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handle these tiny mammals and with the help of volunteers, he is hoping that after dusk he will be able to identify and then carefully release his latest catch. if i'm a bad, flying around happily in the woodland they will come to investigate the sound eventually katie hopefully not see our minds, tumble down here and all we can do, come along and scoop them out and ta ke come along and scoop them out and take them back to base camp for processing. this is a very rare woodland species. there are 18 types of back in britain. and there are already known to be 12 different species with this charity. so she is very young, which may
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indicate that there is a colony around here. this is exciting, we have seen two. three more have arrived and we‘re just about to have arrived and we‘re just about to have a look at them. hello, you. the bats are painstakingly identified as the experts try to improve their chances here. jim out for the national trust works with volunteers and tenants to promote the best conditions for the bats. they're using the habitat here for roosting, and eating around. the trees are important, the tree—lined? yes. they are really important for them they can navigate around here. it connects them to the this place where they can travel. bats are in
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decline because we have damaged their habitats in part. these creatures can live for 20 or 30 yea rs or creatures can live for 20 or 30 years or more. now if you are tired of the sweltering heat, spare a thought for the citizens of phoenix, arizona. this huge dust storm passed over the us city and the surround area yesterday evening. this second large monsoon storm of the season was the first to reach phoenix. rains and high winds toppled a transmission tower and a number of tree, whilst flights from phoenix international airport were delayed due to the low visability. no injuries have been reported. nothing like that here though, we hope. let‘s check on the weather forecast. thank you, we are seeing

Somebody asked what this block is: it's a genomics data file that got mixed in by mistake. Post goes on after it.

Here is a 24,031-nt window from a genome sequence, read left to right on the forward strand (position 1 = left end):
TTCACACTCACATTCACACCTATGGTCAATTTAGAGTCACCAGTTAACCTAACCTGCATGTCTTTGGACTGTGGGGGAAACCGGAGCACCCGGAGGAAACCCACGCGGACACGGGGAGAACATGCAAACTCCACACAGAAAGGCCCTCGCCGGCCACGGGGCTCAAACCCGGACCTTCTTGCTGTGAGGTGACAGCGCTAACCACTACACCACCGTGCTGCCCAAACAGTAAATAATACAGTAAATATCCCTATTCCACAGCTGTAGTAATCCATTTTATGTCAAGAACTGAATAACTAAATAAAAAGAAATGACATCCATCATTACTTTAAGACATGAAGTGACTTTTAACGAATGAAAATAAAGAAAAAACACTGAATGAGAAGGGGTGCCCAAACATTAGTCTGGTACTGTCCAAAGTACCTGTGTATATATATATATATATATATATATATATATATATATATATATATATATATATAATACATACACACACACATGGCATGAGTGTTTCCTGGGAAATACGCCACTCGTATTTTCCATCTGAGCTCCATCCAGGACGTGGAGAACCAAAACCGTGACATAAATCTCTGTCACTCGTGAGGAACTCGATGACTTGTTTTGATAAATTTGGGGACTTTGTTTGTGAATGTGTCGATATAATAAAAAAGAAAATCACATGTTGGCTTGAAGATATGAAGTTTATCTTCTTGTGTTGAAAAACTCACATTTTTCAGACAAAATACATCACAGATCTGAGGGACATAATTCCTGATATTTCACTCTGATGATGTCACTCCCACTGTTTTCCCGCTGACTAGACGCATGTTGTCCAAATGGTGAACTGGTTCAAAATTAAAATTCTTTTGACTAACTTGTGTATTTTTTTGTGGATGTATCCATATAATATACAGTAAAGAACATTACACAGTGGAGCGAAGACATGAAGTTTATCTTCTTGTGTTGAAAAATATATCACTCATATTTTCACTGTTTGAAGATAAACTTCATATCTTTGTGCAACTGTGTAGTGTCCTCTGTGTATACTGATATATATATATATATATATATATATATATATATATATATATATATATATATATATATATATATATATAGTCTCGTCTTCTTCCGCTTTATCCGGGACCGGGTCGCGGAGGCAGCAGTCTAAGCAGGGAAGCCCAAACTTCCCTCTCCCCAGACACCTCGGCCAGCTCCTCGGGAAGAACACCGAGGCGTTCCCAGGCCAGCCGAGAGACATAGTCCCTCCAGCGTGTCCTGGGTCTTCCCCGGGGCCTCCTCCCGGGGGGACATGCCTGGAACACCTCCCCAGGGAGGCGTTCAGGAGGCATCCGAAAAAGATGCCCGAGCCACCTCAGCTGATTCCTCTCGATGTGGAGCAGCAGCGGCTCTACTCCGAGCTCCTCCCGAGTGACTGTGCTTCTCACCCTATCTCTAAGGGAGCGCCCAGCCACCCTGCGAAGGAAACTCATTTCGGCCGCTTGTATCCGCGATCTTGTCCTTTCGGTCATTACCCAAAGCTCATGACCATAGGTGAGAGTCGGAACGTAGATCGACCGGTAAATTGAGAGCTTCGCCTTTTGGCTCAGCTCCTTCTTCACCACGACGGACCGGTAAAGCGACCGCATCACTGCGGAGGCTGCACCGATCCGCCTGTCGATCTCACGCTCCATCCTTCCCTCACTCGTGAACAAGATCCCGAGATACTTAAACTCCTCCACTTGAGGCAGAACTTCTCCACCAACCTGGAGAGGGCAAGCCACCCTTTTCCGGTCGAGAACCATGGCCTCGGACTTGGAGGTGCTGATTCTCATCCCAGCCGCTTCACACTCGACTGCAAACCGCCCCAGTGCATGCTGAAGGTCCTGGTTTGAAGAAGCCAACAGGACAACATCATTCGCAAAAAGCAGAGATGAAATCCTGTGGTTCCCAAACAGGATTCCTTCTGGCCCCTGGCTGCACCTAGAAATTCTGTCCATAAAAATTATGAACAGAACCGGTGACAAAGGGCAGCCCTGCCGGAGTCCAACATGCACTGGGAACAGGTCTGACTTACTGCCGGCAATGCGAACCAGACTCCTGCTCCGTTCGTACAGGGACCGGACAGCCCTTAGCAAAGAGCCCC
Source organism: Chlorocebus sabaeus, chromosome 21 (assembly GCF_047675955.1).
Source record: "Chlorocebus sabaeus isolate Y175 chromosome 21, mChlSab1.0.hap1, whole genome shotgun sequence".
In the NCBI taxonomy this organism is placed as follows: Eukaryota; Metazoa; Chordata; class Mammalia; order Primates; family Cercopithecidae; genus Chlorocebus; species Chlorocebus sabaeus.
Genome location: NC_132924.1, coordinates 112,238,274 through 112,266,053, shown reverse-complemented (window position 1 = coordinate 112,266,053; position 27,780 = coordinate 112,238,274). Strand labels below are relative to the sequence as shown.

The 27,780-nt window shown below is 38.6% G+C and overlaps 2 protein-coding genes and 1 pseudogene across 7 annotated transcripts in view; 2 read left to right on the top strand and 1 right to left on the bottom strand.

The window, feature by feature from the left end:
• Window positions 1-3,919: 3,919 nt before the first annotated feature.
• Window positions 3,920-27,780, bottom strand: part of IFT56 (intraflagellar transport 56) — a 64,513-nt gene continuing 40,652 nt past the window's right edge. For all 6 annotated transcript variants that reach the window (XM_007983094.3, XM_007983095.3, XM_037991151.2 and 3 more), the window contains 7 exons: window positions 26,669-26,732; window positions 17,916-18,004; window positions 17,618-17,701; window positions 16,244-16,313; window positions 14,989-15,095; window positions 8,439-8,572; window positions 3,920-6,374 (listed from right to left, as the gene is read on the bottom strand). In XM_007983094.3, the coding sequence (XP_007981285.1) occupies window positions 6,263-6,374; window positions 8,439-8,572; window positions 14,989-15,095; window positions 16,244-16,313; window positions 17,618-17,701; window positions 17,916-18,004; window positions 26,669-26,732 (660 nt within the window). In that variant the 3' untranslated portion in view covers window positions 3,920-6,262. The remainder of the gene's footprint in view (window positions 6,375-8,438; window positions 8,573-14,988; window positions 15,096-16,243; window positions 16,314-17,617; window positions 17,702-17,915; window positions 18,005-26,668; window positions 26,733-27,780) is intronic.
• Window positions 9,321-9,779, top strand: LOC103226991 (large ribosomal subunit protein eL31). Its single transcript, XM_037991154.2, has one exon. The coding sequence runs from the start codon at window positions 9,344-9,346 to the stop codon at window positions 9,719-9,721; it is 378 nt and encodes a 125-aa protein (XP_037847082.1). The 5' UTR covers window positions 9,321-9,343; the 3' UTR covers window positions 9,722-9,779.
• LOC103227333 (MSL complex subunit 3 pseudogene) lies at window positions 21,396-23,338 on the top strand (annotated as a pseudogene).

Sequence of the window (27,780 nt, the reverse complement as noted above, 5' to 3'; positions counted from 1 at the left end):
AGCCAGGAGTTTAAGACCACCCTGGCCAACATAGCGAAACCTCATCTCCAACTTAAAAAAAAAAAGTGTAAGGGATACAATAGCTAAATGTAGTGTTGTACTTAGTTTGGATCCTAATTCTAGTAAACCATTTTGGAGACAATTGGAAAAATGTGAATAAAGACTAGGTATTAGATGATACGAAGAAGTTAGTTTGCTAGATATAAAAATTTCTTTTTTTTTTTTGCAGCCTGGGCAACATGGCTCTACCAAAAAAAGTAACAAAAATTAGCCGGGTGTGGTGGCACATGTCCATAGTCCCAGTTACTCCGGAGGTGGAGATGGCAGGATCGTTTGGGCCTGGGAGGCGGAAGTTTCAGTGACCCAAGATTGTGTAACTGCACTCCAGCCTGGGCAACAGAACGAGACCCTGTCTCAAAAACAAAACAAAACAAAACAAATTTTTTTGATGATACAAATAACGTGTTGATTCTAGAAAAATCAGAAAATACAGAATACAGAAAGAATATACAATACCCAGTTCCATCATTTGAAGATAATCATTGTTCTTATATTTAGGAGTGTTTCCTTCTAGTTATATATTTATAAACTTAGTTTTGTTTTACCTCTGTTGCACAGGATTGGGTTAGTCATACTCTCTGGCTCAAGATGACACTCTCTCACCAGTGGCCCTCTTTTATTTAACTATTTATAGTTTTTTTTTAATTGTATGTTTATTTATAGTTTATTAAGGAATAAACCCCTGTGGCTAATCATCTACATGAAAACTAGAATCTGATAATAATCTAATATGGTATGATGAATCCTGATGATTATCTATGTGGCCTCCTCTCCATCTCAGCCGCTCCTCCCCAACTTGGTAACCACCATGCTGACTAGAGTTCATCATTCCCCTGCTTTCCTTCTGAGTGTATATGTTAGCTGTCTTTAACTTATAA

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some contrast. lots of fight and dry weather to be had. there is also some rain in the forecast. it is mainly affecting northern parts of england. there is more clouds in northern scotland. peered barely caught in the skies. it is here the heat continues to build. it will remain hot and continues to build. it will remain hotand humid continues to build. it will remain hot and humid as we had through this afternoon. that is because we are dragging up hot air all the way from africa. it is really affecting the southeast, but it is filtering into central england. the further north and west you go, the stronger the influence of this lower pressure system. that is the case in northwest scotland. we could see a few sharp thundery showers. there‘s also this area of rain that is coming through northern england which could be thundery. it will fizzle out and leave behind some cloud. it is a bit of a dividing line of the fresher conditions in
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the north. in the south and east it is hot humid. temperatures of potentially 33 celsius this afternoon. there will be some sharp thundery downpours as we get into the overnight. and it it will be largely dry story. clear skies, a little bit more clouds coming through northwest scotland. it will bea through northwest scotland. it will be a bit fresher. but the further south and east you go, it will be a muqqy south and east you go, it will be a muggy night. temperatures not going below 19 some. temperature will build —— pressure will build in the west. gradually we will start to lose some of that humidity, but we will hang onto it through much of the southeast. a little bit more clouds or parts of scotland where we could have showers. there is a risk of one or two showers through parts of one or two showers through parts of east anglia. but plenty of sunshine on offer elsewhere. temperatures a bit lower, but still remaining hot, 29 celsius the
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maximum. saturday, and sunday, more clouds through northwestern parts of scotland. that will increase as the day goes on. the rain will come in. temperatures will be a little bit lower on saturday and fresher in scotland. in the south, once again, it remains hot. that will continue as we head into the start of next week. rain will start to make progress south east. temperatures will remain high in the southeast. this is bbc news. i‘mjulian i‘m julian worricker. these are the top stories developing at midday. a warning from the governor of the bank of england —